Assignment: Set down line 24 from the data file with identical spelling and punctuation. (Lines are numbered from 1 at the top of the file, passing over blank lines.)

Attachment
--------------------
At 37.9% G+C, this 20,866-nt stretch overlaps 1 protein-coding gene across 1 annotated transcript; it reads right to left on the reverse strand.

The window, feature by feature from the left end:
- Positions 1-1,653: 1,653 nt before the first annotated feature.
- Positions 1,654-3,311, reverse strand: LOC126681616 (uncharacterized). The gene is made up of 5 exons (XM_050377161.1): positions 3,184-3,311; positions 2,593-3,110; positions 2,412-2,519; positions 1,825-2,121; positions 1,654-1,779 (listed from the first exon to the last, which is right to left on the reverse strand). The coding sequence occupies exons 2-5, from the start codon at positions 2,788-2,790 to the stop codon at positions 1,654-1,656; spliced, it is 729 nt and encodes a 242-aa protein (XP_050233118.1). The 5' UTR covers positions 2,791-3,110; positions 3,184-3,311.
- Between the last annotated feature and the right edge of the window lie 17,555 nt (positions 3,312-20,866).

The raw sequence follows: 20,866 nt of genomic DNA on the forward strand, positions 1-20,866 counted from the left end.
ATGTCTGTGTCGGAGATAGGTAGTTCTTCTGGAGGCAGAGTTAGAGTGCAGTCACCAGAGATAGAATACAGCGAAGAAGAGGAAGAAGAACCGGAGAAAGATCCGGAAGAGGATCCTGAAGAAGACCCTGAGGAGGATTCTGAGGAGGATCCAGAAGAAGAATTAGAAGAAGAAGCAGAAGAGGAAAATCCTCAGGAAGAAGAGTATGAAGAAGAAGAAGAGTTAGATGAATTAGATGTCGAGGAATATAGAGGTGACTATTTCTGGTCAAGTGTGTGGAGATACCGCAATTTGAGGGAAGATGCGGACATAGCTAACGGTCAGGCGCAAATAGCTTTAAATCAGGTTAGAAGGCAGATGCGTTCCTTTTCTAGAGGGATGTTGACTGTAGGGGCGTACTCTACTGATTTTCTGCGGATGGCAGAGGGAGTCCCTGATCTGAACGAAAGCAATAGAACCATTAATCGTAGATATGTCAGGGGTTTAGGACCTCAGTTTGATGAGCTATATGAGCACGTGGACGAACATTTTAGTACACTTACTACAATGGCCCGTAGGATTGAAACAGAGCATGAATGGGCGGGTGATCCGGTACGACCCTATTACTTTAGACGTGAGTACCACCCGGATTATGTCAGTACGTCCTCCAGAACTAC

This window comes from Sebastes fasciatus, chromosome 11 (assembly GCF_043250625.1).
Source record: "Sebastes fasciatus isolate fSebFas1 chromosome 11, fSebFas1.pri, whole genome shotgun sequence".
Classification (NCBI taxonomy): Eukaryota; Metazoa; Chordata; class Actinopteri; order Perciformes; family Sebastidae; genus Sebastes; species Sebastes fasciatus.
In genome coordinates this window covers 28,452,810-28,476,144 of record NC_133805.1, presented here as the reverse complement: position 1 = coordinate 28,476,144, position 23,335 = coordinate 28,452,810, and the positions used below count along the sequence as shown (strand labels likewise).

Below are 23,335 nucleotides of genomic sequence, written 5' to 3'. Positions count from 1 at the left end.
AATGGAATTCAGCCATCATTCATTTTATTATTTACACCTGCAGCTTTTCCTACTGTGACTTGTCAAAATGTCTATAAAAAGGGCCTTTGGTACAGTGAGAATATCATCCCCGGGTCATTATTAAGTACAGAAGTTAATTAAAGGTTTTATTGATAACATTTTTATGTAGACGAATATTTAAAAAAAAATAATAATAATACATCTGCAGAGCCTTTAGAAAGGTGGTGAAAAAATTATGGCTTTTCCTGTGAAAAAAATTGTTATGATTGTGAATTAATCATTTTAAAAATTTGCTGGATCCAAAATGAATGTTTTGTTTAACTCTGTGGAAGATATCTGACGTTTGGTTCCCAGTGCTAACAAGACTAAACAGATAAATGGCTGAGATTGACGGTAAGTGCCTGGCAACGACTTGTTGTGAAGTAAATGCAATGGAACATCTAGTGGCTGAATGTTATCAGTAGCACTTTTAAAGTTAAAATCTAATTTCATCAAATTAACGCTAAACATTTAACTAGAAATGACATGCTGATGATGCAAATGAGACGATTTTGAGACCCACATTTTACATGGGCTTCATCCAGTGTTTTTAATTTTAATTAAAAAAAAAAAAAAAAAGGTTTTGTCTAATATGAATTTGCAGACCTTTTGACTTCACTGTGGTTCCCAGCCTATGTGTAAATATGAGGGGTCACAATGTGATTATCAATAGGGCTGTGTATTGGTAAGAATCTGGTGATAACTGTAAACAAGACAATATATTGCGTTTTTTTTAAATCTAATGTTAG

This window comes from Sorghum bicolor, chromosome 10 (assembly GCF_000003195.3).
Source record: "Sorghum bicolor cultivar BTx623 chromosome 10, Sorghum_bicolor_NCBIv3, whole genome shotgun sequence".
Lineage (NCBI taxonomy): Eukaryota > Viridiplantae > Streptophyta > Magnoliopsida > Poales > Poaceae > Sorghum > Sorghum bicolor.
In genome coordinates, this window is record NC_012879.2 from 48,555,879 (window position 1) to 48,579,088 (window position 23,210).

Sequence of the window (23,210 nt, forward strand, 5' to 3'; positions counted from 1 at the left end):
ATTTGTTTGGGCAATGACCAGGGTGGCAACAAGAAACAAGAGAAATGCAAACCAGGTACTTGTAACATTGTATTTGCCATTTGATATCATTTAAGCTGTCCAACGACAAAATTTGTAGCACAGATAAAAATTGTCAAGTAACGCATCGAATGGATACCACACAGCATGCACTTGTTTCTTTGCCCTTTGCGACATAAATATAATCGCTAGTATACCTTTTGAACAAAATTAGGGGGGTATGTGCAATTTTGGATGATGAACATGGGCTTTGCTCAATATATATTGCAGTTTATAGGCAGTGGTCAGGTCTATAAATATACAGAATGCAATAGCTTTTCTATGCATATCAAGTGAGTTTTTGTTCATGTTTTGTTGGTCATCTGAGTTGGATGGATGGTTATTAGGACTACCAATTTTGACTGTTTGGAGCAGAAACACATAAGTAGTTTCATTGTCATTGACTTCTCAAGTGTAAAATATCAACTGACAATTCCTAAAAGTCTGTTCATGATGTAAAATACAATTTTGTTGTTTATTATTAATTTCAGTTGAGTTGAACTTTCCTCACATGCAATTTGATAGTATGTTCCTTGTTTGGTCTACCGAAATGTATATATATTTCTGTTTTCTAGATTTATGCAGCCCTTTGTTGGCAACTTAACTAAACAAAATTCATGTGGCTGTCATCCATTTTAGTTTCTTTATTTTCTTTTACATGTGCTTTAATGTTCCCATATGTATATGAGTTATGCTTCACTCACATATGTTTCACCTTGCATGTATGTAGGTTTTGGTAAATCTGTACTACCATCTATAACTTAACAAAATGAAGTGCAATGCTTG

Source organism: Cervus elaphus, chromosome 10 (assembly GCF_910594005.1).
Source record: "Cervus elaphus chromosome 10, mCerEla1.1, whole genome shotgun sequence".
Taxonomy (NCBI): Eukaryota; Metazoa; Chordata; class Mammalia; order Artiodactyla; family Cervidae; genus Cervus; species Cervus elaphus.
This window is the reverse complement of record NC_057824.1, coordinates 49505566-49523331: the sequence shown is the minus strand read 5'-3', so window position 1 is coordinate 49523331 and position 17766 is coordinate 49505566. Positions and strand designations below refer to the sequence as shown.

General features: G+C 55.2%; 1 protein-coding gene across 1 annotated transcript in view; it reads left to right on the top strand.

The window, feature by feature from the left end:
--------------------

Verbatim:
General features: G+C 55.2%; 1 protein-coding gene across 1 annotated transcript in view; it reads left to right on the top strand.